Com­pe­ti­tion for light makes plants see red

Central Otago Mirror - - FEATURES -

Have you ever no­ticed feel­ing dif­fer­ent in dif­fer­ent rooms? A room painted with red walls can make you feel en­er­gised or ex­cited, while a room with blue walls can pro­mote calm­ness and re­lax­ation. It turns out the same could be said for plants and an­i­mals in the gar­den. Re­searchers at the US Agri­cul­tural Re­search Ser­vice in South Carolina dis­cov­ered that red plas­tic mulch (plas­tic sheet­ing) can en­er­gise your to­ma­toes. Also known as se­lec­tive re­flec­tive mulch, it can pro­duce up to 20 per cent higher yields than tomato plants with­out it. This is not a new study. I re­mem­ber the idea of red plas­tic mulch be­ing bandied about six or seven years ago when I was edit­ing Week­end Gar­dener mag­a­zine. At that time plas­tic mulch wasn’t read­ily avail­able, but you can now get it on­line. So how does that work? Well, just like you and me, phy­tochromes, which reg­u­late growth and de­vel­op­ment, re­act dif­fer­ently to dif­fer­ent colours (wave­lengths in the light spec­trum), par­tic­u­larly in the red or far-red range. Light re­flected from the red mulch has a lower red to far-red ra­tio than nor­mal sun­light. When the far-red light wave­lengths re­flect off the red plas­tic mulch onto the tomato plants, the phy­tochromes kick into ac­tion and tell the plant to grow faster and pro­duce more. The rea­son for this is that far-red wave­lengths are not pho­to­syn­thet­i­cally ac­tive. In other words, they don’t fuel plant growth. In­stead, they en­able plants to re­act to the en­vi­ron­ment. Green leaves re­flect far-red light, so if there are a score of other plants nearby, a tomato plant will sense a high ra­tio of far-red to red light. In ef­fect, its sens­ing com­pe­ti­tion for sun­light, which prompts it to put on a growth spurt so that it can bet­ter com­pete for light. By lay­ing down red mulch the re­searchers dis­cov­ered they could ef­fec­tively trick the tomato plants into be­liev­ing there was a lot of com­pe­ti­tion close by and in­duce faster growth. The same re­searchers tri­alled red plas­tic mulch be­neath straw­berry plants and found the plants to pro­duce a higher yield, larger berries and a higher su­gar con­tent. They also re­ported that a blue plas­tic mulch un­der turnips pro­duced a stronger flavour whereas a green mulch pro­duced a mild, al­most sweet, flavour. Other re­search sug­gests that a green mulch was good for pep­pers and mel­ons, while a blue one ben­e­fited egg­plants. Bear in mind that coloured mulches may work bet­ter in dif­fer­ent parts of the coun­try, how­ever. Re­search at the Univer­sity of Florida found that red, green or blue plas­tic mulch gave no ben­e­fit to crops in that state. They con­cluded that coloured mulches worked bet­ter in cooler parts of the coun­try.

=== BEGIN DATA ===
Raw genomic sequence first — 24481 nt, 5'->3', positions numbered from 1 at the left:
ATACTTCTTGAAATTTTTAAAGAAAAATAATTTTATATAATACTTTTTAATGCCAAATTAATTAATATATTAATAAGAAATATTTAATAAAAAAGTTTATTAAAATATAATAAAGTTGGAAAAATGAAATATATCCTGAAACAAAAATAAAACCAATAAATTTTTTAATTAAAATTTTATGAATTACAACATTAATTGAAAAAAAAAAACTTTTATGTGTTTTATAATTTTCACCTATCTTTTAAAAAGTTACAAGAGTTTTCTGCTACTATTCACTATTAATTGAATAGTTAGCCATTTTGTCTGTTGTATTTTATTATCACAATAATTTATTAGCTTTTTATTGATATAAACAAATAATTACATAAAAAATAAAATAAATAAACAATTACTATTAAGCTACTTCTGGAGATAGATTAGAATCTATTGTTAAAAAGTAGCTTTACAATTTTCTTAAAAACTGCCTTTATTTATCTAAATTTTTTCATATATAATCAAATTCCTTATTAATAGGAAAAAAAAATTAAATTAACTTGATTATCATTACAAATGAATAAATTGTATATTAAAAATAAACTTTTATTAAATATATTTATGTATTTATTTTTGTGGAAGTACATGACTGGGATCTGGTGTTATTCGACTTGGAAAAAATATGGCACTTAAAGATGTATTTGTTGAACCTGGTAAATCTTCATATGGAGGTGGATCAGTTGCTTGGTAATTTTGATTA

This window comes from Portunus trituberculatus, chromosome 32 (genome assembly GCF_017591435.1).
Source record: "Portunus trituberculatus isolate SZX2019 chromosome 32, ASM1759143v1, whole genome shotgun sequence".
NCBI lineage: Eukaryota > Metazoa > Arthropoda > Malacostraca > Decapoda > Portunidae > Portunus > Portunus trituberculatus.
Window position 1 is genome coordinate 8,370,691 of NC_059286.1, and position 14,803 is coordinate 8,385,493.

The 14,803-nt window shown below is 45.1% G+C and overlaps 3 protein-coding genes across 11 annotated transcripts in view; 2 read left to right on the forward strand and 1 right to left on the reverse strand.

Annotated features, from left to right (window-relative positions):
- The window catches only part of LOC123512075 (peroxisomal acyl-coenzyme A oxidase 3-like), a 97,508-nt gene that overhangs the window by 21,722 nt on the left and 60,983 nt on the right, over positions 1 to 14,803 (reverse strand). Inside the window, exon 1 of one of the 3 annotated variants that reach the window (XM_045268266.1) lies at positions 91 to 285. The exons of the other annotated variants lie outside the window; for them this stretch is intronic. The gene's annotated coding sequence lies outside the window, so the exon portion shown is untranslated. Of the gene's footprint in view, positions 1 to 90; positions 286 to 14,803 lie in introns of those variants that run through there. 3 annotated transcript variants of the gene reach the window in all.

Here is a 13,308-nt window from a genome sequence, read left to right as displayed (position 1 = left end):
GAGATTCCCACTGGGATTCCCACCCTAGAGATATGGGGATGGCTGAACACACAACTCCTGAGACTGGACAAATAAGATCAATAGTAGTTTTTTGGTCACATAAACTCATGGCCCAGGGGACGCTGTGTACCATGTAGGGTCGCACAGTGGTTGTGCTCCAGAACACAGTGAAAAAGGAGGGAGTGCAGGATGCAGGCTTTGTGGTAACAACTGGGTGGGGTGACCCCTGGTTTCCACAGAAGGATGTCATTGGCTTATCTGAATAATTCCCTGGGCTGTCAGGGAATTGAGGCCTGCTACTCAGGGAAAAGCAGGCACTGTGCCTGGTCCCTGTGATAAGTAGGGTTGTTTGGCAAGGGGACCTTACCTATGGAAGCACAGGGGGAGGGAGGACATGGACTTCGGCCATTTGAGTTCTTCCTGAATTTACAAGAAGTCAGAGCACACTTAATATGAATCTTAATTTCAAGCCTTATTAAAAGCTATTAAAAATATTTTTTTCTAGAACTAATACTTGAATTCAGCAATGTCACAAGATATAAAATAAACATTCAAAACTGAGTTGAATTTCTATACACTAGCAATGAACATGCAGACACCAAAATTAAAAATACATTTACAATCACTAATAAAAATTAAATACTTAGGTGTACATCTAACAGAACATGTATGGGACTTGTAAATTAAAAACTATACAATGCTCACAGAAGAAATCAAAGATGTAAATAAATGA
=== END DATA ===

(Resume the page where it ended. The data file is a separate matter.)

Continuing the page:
What's your wave­length?: Re­searchers at the US Agri­cul­tural Re­search Ser­vice in South Carolina dis­cov­ered that red plas­tic mulch laid un­der plants, in­clud­ing straw­ber­ries, can pro­duce higher yields.

Newspapers in English

Newspapers from New Zealand

© PressReader. All rights reserved.